Time Shared Signals from the Input Modules

To send data to the panel, the modules interrupt the power on the SLC.

Input devices to the fire alarm system (detectors and input modules) receive signals of alarms, supervisories, and trouble, and the computers inside the device translate this information to data. Using the SLC data bus, once the information has been translated to data, the input modules send the information to the fire alarm panel.

To be clear, because input modules are included inside each addressable detector's housing, the addressable smoke detectors and heat detectors only look like they are single devices. However, using internal connections, they are really conventional detectors networked to addressable input modules.

Because the input module is inside the same housing as the detector, other signals like sensitivity or dirtiness are sent between the detector and module, and then sent back to the fire alarm panel.

Time Shared Signals to the Output Modules

To send data to the modules, the panel interrupts power on the SLC. Supervised riser control modules and control relay modules, just like screw terminals on the fire alarm control panel, are output ports for the fire alarm system.

Information sent along the SLC data bus is received by the output modules, and according to the information received the output modules take action.

In the case of a supervised riser control module, the output port (using an internal relay) switches between internal supervisory circuitry (to send supervised trouble signals to the fire alarm panel) and a separate power riser input to the module (to switch on the power, audio, or telephone circuit).

The Fire Alarm Panel Polls the Modules

Because this is a time-shared system, the panel acts as the gate keeper. At appropriate times, the panel uses data to address a module, and when addressed, the module sends data back to the panel.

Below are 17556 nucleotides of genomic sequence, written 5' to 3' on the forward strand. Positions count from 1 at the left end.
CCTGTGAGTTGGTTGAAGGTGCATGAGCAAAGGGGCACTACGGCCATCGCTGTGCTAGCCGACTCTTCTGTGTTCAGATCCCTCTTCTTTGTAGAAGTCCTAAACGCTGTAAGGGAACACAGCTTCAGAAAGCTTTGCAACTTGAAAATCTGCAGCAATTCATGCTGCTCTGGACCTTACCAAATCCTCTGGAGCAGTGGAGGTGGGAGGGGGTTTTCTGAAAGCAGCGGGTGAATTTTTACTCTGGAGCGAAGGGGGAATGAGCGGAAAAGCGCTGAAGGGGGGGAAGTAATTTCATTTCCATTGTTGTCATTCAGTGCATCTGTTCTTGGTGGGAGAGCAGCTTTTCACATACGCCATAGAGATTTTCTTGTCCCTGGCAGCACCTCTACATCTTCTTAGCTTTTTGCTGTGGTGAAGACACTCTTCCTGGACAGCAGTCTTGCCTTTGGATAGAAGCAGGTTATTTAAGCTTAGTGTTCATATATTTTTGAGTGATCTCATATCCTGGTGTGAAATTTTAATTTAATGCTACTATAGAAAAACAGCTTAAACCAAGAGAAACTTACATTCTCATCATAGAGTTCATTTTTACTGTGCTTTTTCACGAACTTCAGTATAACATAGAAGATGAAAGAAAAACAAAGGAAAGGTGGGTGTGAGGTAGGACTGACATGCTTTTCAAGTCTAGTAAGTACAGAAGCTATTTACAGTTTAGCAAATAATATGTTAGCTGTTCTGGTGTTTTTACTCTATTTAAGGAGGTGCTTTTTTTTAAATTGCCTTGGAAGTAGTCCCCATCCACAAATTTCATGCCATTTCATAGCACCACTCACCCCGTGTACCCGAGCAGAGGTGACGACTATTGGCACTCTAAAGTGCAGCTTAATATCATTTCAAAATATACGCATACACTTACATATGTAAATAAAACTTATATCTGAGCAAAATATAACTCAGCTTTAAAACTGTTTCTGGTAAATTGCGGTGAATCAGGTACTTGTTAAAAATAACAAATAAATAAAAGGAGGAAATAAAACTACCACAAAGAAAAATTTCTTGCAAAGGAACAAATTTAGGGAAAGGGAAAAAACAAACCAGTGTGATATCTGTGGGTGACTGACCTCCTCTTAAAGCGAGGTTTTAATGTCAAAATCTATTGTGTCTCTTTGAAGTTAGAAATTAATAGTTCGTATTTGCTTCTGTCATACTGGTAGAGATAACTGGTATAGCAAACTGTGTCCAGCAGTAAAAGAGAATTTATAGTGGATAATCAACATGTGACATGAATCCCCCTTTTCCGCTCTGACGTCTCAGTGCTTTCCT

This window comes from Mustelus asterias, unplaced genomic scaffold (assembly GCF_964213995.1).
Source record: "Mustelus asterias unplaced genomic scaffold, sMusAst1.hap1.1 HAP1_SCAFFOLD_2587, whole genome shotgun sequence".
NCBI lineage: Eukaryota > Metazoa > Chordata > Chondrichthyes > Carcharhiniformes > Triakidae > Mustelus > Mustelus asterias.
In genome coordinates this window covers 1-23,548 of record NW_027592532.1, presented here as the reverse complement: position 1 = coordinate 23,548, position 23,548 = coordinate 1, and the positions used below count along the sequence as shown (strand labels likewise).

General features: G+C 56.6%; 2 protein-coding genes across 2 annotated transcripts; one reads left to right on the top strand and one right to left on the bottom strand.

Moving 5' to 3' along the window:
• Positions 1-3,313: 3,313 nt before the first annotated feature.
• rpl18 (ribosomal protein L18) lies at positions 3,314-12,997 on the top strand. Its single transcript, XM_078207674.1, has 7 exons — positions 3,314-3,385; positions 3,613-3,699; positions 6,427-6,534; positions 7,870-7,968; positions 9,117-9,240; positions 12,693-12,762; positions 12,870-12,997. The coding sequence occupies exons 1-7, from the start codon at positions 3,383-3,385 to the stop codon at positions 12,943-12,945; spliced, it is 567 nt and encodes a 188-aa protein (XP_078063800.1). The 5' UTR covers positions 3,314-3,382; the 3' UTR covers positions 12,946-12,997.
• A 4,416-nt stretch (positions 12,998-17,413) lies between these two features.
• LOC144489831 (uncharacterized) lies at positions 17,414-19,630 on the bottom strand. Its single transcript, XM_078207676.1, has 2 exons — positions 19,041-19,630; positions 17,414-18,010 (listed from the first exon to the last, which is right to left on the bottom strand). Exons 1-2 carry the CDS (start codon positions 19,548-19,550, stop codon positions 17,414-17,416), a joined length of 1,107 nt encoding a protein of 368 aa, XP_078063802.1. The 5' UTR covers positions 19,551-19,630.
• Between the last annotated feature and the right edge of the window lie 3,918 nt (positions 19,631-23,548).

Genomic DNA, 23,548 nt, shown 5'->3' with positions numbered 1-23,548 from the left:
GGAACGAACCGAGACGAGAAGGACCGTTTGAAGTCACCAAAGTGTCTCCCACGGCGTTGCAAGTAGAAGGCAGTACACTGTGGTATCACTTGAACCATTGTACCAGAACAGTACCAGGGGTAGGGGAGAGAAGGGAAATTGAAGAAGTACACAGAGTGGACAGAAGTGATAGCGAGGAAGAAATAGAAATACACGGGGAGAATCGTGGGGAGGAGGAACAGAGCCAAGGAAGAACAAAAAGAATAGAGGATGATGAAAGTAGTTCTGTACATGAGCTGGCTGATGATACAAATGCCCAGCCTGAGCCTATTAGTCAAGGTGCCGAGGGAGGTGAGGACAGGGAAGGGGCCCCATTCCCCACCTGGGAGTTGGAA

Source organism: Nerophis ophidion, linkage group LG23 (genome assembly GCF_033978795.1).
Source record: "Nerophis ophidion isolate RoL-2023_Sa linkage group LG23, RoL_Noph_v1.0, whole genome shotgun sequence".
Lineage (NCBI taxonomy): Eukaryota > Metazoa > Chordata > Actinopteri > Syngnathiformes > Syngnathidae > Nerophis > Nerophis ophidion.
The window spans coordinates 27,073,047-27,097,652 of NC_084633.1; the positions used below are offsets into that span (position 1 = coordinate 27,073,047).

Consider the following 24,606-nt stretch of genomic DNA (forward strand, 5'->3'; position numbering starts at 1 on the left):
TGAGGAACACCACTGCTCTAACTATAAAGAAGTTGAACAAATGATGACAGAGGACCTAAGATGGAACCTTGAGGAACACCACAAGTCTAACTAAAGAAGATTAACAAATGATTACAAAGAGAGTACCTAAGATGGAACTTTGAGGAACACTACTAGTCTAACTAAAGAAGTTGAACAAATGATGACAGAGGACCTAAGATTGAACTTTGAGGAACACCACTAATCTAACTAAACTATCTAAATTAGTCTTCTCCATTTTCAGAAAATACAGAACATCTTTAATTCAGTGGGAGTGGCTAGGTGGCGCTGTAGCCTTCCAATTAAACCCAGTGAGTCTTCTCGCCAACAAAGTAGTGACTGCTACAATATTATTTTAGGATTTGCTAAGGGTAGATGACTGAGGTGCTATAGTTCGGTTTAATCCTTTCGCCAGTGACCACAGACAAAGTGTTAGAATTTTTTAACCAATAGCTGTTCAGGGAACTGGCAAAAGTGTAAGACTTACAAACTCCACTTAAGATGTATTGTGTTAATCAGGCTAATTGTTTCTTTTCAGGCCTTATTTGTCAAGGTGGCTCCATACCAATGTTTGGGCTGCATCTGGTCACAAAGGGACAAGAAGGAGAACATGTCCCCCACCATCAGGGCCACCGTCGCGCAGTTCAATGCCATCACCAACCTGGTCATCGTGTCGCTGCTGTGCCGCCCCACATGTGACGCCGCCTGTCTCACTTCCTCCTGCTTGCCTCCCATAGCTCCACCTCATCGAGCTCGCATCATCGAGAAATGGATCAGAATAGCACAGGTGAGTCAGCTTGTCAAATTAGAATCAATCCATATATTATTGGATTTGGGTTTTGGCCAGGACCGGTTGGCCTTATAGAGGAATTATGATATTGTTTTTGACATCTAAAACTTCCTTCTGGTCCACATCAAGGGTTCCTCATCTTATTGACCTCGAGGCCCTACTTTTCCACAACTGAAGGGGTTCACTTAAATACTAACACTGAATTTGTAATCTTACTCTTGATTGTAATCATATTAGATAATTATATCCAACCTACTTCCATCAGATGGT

This addressing of a specific module is also a polling request, or an "I'm OK" check. From the panel, polling requests are sent out to the modules one at a time. The addressed module returns with a message.

Besides just saying "I'm OK", information about alarm, supervision, and trouble signals is sent from the modules back to the panel.

One Signal at a Time

Outside of the proprietary differences in protocol (how the data is arranged), and the different baud rates of the signals (how fast the signals are transmitted), between one manufacture's Signaling Line Circuit and the next manufacturer's SLC, there isn't much difference.

The fire alarm system is a Life Safety System

To prevent interference between the signals and power, and to make sure the Signaling Line Circuit will always be fully functional, the signals are sent one direction at a time. During the intervals of time that there is no data being sent either direction, power is sent out from the panel.

Whereas the SLC is a pair of copper wires, from a multiplexed point of view, the SLC is a time-shared power and multiple signal distribution system.